On a songwriter’s personal journey, featuring Simon and Garfunkel, The Beatles, Mrs. Bertagnolli, Steve Goodman, Bob Dylan and Leonard Cohen
See Part One here.
I started writing songs, as do almost all songwriters, not unlike somebody who has never driven before getting behind the wheel. I really had no clue about any of it—the words or the music—so I did it blindly, with love and faith guiding. Though my inaugural song began in G, it ended in E—a whole other key. Ending a melody where it begins—the return to tonic, as it’s known—is a fundamental concept, common to most of the music we hear, regardless of genre or generation.But this is how all songwriters learn to write songs. This is the journey of discovery, and though all of our journeys are distinct, they are connected.
I learned by studying and learning to play—as I still do to this day—songs I loved. Reverse engineering, to get inside their architecture, to learn the components that add up to that effect.
Because there’s a whole lot to learn when learning to write songs. It’s why almost all the great songwriters interviewed here and in the first volume admitted to years spent writing bad songs before they wrote good ones. (With the exceptional exceptions of John Prine, Rickie Lee Jones, Laura Nyro and Janis Ian, all of whom wrote masterpieces from the very start.)
Songs encompass many elements at once, and it’s in the seamless fusion of those elements that greatness is achieved. But in each of these pursuits—the creation of music and lyrics—is a whole world to discover. Music is a universe unto itself, with melody, rhythm, and harmony. Lyrics, as well, encompass a complex realm of considerations, combining language both poetic and colloquial, weaving together metaphor, symbology, storytelling, and more in rhymed verses. Add to those aspects the mastery of song structure itself—the precise architecture of verse, chorus, bridge and other song forms—into which the words and the music take their place.
And despite the impact of songwriters such as Dylan and Lennon and McCartney, who forever expanded the potential of the popular song, the song form itself was never exploded and replaced. Dylan, The Beatles, Simon, and the rest showed great respect for the song—and within its narrow confines created miracles. And it is in that accomplishment—creating something eternal and unlimited within a restricted form—that the full and true phenomenon of the song is realized. That, as Krishnamurti said, “limitations create possibility.” That within this tiny room, this narrow space, this fast passage of time, a songwriter can create something boundless.
Once I started writing songs, I never stopped. To this day nothing is as compelling, exciting, or fulfilling.
I played my dad my songs always. He was a writer himself, the author of three books, and was a tough critic. But a consistent one. His chief word was “trite.” Meaning he’d heard it before. Meaning everyone had heard it before. It had been done. So my mission became to write anything he didn’t find trite. To discover new content in songs and new ways of transmitting it. Ultimately I did get there.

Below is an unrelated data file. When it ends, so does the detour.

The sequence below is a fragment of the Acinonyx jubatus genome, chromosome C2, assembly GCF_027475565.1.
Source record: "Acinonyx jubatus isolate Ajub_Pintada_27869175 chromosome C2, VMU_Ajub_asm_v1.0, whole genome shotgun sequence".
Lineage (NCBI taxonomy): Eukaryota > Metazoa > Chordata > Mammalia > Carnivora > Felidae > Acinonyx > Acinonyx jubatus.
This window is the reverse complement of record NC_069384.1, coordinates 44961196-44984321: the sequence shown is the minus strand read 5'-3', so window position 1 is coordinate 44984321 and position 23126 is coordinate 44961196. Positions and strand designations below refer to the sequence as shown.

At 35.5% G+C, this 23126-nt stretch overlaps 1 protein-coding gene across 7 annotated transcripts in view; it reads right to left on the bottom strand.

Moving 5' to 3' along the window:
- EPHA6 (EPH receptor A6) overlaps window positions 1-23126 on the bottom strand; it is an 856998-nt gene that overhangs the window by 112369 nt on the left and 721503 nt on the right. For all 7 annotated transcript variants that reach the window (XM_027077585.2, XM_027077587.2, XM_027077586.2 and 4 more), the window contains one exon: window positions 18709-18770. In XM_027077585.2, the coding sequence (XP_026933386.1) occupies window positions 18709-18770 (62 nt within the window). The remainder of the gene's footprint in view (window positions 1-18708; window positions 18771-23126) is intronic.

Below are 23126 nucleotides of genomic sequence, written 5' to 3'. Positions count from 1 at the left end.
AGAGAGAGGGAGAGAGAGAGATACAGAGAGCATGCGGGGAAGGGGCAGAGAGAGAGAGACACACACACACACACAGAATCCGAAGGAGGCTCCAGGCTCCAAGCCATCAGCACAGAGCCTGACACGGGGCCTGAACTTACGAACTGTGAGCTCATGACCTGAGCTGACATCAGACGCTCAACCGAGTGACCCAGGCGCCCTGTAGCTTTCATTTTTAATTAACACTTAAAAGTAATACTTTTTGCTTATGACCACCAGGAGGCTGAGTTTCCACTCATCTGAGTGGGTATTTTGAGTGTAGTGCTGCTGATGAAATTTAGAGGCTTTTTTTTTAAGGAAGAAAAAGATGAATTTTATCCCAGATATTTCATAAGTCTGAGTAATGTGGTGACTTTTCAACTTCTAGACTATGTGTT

I also played one of my songs for my junior high music teacher, Camille Bertagnolli, a sparkling piano-playing teacher with an infectious passion for music and teaching. She led the Glee Club, as it was known, a choir of boys and girls singing songs in simple harmony.
I wasn’t really sure, however, if she’d have any interest in hearing a song I wrote. After all, the songs she taught our class were famous ones by legendary songwriters such as the Gershwins, or modern standands like “Fire and Rain,” written by James Taylor. All songs that astonished me for their beauty.
But she did want to hear my song. She asked me to play it then and there in her big musical office, and she listened intently, as if it mattered. Because it did matter, as she taught me. She let me know in no uncertain terms that writing songs mattered. Her words changed my life. I was already committed to this thing. But because of her, I became reverent in my devotion. “For the rest of your life,” she said, “you will always be rich. Because you have music in you.”
The song I played her was called “Picnic Island.” She loved it. Though the words added up to some sort of sense, the music was well conceived, a mostly major-key verse set against a minor-key chorus. Not only did she praise its structure; she immediately did what I always do now: she figured out what the chords were. She even informed me that a chord I was playing in a funny position and didn’t recognize was simply C major. (She was right.) That night she notated the song, wrote out the music and lyrics, so she could teach it to the class.
This was an honor for which I was unprepared. The whole class—all those voices—were going to all sing my song? And at the same time? It seemed like an impossible dream. But the very next day of class she passed out the dittoed pages with my song in purple ink and my name on it as the writer—right where names like James Taylor and Gershwin had been—and announced, “This is very special. One of our own students, Paul Zollo, has written a song, and we are going to learn it.”